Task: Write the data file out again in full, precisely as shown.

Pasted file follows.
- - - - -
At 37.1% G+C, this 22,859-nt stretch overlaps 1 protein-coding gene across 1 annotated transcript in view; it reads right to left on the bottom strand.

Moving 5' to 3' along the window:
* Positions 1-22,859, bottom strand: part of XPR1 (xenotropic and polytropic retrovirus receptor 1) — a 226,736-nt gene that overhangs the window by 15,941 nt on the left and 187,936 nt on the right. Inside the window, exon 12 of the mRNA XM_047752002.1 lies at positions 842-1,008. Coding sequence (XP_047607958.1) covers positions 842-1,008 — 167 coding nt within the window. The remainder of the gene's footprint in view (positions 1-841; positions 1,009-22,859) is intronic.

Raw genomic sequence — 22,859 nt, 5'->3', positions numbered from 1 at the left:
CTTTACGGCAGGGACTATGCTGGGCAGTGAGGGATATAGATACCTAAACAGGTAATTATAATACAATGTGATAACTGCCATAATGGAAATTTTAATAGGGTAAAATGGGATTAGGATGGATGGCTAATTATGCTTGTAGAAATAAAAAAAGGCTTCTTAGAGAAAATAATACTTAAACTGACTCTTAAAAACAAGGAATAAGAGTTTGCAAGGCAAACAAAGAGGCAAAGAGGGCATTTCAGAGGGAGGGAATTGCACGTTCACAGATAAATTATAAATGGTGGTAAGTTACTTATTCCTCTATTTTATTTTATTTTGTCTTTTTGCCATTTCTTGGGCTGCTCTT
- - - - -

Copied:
At 37.1% G+C, this 22,859-nt stretch overlaps 1 protein-coding gene across 1 annotated transcript in view; it reads right to left on the bottom strand.

Moving 5' to 3' along the window:
* Positions 1-22,859, bottom strand: part of XPR1 (xenotropic and polytropic retrovirus receptor 1) — a 226,736-nt gene that overhangs the window by 15,941 nt on the left and 187,936 nt on the right. Inside the window, exon 12 of the mRNA XM_047752002.1 lies at positions 842-1,008. Coding sequence (XP_047607958.1) covers positions 842-1,008 — 167 coding nt within the window. The remainder of the gene's footprint in view (positions 1-841; positions 1,009-22,859) is intronic.

Raw genomic sequence — 22,859 nt, 5'->3', positions numbered from 1 at the left:
CTTTACGGCAGGGACTATGCTGGGCAGTGAGGGATATAGATACCTAAACAGGTAATTATAATACAATGTGATAACTGCCATAATGGAAATTTTAATAGGGTAAAATGGGATTAGGATGGATGGCTAATTATGCTTGTAGAAATAAAAAAAGGCTTCTTAGAGAAAATAATACTTAAACTGACTCTTAAAAACAAGGAATAAGAGTTTGCAAGGCAAACAAAGAGGCAAAGAGGGCATTTCAGAGGGAGGGAATTGCACGTTCACAGATAAATTATAAATGGTGGTAAGTTACTTATTCCTCTATTTTATTTTATTTTGTCTTTTTGCCATTTCTTGGGCTGCTCTT